Samples were separated by diet (ketogenic and control) and only stool samples were used (days 4, 7, and 10). The total microbial load and top 30 taxa with the highest average absolute abundance were selected for analysis. Spearman’s rank correlation coefficient and corresponding P-values were calculated for all pairwise interactions using the scipy.stats.spearmanr function. Benjamini–Hochberg procedure was to calculate q-values, which account for multiple hypothesis testing. A heatmap of the diagonal correlation matrix was plotted (Supplementary Fig. 8) for q-values <10% FDR.

### Reporting summary

Further information on research design is available in the Nature Research Reporting Summary linked to this article.

## Data availability

The complete sequencing data generated during this study are available in the National Center for Biotechnology Information Sequence Read Archive repository under study accession number PRJNA575097. Raw data for all figures are provided as Source data file.

## Change history

• ### 06 July 2020

An amendment to this paper has been published and can be accessed via a link at the top of the paper.

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## Acknowledgements

This work was supported in part by the Kenneth Rainin Foundation (2018–1207), the Army Research Office (ARO) Multidisciplinary University Research Initiative (MURI #W911NF-17-1-0402), and a National Institutes of Health Biotechnology Leadership Pre-doctoral Training Program (BLP) fellowship from Caltech’s Donna and Benjamin M. Rosen Bioengineering Center (T32GM112592, to J.T.B.). We thank Elaine Hsiao and Christine Olson for helpful discussions and input on the experimental design and diets; we thank the Caltech Bioinformatics Resource Center for assistance with statistical analyses; we acknowledge the Caltech animal facility for experimental resources; we thank the Caltech Office of Laboratory Animal Resources and the veterinary technicians at Caltech for technical support; and Natasha Shelby for contributions to writing and editing this manuscript.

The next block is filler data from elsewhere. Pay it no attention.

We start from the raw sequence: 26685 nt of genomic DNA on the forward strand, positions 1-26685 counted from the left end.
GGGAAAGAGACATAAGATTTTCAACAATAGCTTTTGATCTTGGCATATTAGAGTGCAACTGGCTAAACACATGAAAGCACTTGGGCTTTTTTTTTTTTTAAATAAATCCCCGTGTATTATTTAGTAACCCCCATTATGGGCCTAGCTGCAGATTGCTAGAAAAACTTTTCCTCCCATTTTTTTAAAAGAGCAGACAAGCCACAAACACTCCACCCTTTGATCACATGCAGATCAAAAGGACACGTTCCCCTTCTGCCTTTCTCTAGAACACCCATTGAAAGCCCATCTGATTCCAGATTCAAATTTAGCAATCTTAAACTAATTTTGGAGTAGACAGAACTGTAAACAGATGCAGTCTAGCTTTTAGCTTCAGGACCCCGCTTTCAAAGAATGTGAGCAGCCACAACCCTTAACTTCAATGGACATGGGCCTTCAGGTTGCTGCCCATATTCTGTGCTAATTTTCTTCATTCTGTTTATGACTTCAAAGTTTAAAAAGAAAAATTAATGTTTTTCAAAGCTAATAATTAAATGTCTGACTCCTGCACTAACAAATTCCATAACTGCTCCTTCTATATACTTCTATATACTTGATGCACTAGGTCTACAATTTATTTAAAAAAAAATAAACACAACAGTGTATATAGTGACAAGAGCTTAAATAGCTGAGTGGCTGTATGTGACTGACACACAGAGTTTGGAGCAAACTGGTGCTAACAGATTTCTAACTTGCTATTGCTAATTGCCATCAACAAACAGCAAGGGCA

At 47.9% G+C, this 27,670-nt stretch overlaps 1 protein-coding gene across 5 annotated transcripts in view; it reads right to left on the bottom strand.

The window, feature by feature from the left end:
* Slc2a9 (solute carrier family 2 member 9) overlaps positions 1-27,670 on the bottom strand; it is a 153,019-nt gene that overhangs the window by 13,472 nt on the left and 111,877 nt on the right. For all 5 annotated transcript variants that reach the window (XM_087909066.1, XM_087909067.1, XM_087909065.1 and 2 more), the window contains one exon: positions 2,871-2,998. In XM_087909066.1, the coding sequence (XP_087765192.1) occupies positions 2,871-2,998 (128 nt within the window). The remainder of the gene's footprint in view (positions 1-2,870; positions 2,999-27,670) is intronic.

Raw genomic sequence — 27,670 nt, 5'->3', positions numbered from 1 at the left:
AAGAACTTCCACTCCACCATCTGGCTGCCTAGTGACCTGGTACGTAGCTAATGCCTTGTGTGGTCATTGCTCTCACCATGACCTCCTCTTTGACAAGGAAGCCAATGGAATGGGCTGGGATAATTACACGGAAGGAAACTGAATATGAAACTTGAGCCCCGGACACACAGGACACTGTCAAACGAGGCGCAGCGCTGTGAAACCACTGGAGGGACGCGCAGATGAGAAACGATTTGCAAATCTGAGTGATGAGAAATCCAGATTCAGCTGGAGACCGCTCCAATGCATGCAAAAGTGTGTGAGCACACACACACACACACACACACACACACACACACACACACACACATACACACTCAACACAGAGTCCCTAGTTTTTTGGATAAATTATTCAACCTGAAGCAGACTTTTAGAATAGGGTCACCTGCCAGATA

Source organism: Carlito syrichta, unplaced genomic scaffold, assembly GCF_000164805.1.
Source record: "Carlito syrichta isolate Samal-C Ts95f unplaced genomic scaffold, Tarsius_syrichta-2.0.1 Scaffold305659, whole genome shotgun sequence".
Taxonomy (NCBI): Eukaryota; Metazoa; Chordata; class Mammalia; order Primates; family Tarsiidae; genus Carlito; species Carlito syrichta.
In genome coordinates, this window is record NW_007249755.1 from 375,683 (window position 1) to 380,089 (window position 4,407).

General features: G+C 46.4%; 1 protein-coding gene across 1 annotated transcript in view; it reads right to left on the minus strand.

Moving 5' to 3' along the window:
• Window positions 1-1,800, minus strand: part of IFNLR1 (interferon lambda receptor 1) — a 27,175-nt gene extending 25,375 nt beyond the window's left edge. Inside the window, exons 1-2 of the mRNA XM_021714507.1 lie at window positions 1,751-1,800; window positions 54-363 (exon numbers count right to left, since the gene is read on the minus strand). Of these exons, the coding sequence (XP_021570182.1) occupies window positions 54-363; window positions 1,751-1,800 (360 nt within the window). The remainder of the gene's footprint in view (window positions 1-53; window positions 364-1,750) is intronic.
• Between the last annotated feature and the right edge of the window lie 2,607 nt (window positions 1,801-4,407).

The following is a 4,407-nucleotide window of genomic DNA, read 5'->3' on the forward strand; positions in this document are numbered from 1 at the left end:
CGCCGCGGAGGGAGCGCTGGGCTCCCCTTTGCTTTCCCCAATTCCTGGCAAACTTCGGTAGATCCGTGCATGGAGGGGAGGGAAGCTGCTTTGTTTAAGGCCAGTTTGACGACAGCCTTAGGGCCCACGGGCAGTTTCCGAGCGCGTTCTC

## Author information

Authors

### Contributions

J.T.B. validated limits of digital PCR assay with mock microbial communities in germ-free tissues; designed, performed, and analyzed experiments to validate accuracy of quantitative sequencing with dPCR anchoring; established the quantitative limits of an individual taxon’s absolute abundance; conducted the ketogenic animal study; analyzed all data; created all figures; and wrote the paper. S.R.B. co-developed the idea of quantitative sequencing with dPCR anchoring for absolute quantification of total microbial loads and taxa absolute abundances in lumenal and mucosal samples; contributed the method for quantitative sequencing with dPCR anchoring in lumenal and mucosal samples; contributed ideas and provided support for animal study design; contributed ideas for data-analysis and representation. R.F.I. contributed to study design and manuscript preparation.

### Corresponding author

Correspondence to Rustem F. Ismagilov.

## Ethics declarations

### Competing interests

The authors declare the following competing interests: the technology described in this publication is the subject of a patent application filed by Caltech.

Peer review information Nature Communications thanks the anonymous reviewers for their contribution to the peer review of this work.

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Barlow, J.T., Bogatyrev, S.R. & Ismagilov, R.F. A quantitative sequencing framework for absolute abundance measurements of mucosal and lumenal microbial communities. Nat Commun 11, 2590 (2020). https://doi.org/10.1038/s41467-020-16224-6